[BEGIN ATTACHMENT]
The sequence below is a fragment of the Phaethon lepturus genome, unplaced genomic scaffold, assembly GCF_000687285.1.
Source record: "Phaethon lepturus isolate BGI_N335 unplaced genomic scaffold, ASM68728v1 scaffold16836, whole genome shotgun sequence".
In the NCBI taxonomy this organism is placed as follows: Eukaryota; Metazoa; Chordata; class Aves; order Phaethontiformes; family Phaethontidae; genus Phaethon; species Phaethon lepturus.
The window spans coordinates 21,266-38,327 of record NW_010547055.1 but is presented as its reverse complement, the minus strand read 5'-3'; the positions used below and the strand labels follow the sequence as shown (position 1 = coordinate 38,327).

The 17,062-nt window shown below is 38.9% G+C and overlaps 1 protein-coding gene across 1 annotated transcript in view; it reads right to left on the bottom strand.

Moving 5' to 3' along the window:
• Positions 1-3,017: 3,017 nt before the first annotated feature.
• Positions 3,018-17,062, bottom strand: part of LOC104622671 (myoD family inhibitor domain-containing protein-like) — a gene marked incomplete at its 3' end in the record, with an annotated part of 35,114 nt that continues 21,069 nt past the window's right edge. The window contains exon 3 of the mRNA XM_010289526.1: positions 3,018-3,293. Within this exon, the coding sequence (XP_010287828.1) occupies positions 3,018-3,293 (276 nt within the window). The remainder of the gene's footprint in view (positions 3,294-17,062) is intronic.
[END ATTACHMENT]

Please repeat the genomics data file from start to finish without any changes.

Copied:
The sequence below is a fragment of the Phaethon lepturus genome, unplaced genomic scaffold, assembly GCF_000687285.1.
Source record: "Phaethon lepturus isolate BGI_N335 unplaced genomic scaffold, ASM68728v1 scaffold16836, whole genome shotgun sequence".
In the NCBI taxonomy this organism is placed as follows: Eukaryota; Metazoa; Chordata; class Aves; order Phaethontiformes; family Phaethontidae; genus Phaethon; species Phaethon lepturus.
The window spans coordinates 21,266-38,327 of record NW_010547055.1 but is presented as its reverse complement, the minus strand read 5'-3'; the positions used below and the strand labels follow the sequence as shown (position 1 = coordinate 38,327).

The 17,062-nt window shown below is 38.9% G+C and overlaps 1 protein-coding gene across 1 annotated transcript in view; it reads right to left on the bottom strand.

Moving 5' to 3' along the window:
• Positions 1-3,017: 3,017 nt before the first annotated feature.
• Positions 3,018-17,062, bottom strand: part of LOC104622671 (myoD family inhibitor domain-containing protein-like) — a gene marked incomplete at its 3' end in the record, with an annotated part of 35,114 nt that continues 21,069 nt past the window's right edge. The window contains exon 3 of the mRNA XM_010289526.1: positions 3,018-3,293. Within this exon, the coding sequence (XP_010287828.1) occupies positions 3,018-3,293 (276 nt within the window). The remainder of the gene's footprint in view (positions 3,294-17,062) is intronic.